MetaCognitions: 2014.10.30


What is the ultimate grounding for what we can truly know and understand? Is it some logical first principle we’ve yet to deduce, like Descartes’ “Cogito Ergo Sum?” Is it instead some base, primal, anti-rational impulse?

But why need ultimate grounding at all? The search seems pointless and unnecessary to me, and even the question of what that grounding is seems ill-founded, for built into it is the presumption that there is such a grounding, or that there must be to call what we know real knowledge.

That is something that, even hundreds of years into the age of science, has not been shown even if it is so to be shown at all.

How do we seem most often to come to know what we do? When I was a religious believer, I learned of things like scripture and of religious experiences by being told about them by others.

I learned of these things first through sense-experience, through bodily sight and hearing, the data processed by my brain, by listening to and reading the words of others. And I’ve no reason to think I’m exceptional in that, either.

I’ve little doubt that had I a mystical experience before being told what to expect beforehand, I would not have known what to make of it. Experience is theory-laden, and not just sensory experience, either. It’s the same even of allegedly directly revealed truths.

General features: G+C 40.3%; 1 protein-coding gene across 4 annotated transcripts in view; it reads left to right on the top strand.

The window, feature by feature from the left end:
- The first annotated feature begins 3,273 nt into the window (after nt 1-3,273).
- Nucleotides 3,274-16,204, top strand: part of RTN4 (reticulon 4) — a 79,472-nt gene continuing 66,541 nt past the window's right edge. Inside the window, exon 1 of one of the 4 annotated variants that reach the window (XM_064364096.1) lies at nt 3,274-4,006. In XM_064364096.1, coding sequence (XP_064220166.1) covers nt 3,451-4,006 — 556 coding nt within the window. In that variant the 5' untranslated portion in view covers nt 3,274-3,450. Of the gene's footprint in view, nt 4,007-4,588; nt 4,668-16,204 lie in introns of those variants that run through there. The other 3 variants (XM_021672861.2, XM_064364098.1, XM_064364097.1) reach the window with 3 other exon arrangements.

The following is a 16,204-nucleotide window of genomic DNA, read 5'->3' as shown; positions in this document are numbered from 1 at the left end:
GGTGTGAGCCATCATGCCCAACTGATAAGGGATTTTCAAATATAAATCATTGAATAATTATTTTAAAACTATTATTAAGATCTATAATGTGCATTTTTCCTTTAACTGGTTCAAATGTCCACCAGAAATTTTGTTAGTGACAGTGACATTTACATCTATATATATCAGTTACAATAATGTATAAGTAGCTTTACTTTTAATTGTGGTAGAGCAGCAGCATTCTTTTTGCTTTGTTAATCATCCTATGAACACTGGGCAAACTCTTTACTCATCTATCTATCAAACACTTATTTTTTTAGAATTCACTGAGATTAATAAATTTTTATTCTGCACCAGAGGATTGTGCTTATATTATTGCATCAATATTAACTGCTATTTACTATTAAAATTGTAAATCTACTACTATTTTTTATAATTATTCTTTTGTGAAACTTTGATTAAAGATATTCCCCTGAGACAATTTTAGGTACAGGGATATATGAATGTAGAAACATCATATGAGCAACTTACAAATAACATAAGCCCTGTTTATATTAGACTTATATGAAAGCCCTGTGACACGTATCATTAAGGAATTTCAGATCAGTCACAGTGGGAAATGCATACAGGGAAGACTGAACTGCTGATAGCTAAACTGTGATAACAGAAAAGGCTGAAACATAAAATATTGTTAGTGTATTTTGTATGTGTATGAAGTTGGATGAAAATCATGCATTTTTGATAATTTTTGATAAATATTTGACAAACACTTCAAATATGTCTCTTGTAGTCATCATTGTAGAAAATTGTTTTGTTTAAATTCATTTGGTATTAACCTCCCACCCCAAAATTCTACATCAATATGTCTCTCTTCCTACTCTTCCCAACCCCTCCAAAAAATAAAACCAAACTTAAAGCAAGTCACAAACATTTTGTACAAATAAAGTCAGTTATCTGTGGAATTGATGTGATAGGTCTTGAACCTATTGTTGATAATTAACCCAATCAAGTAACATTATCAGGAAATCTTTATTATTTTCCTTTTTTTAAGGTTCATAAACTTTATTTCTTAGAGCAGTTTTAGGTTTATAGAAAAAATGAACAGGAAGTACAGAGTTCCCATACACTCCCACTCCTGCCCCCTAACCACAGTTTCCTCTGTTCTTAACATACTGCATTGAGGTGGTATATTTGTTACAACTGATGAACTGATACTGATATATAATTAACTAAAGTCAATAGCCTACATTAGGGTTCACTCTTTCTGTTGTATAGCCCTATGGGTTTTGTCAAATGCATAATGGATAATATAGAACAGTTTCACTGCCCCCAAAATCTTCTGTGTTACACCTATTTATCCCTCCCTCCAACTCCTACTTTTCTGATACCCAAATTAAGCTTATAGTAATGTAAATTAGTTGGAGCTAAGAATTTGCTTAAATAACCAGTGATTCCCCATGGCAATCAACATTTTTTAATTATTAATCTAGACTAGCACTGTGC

Even revelation can be theory-laden.

There are assumptions built into their narrative descriptions of what their source is, the nature of that source, the meaning one is to attribute to them, and so on. This theory-laden nature also pertains to the culturally-specific details of the experience. Those religious or spiritual figures we encounter in these experiences are most often those whom we are taught to expect by our dominant faith traditions.

We contribute to what we perceive through our habits of construal and presumption. Often, these construals and our presumptions are unwarranted and lead us to unreliable conclusions on the nature of reality, prone to accepting questionable claims before fully thinking them through.

We can and must act in this world of the actual, the real, whether we think it grounded or not, just to survive. We must accommodate things as they are and respond through our efforts regardless of any apparent lack of absolutely self-justifying first principles.

We must allow ourselves to bite the bullet and use the rules of whatever game we play for what they are designed to do, and not worry overmuch whether those rules obey themselves.

Those who play Checkers must obey the rules of whatever version of it they play, but the rules of Checkers don’t themselves have to obey the rules of Checkers.

I believe this to be the case both with the search for knowledge, and as we play the game of life.

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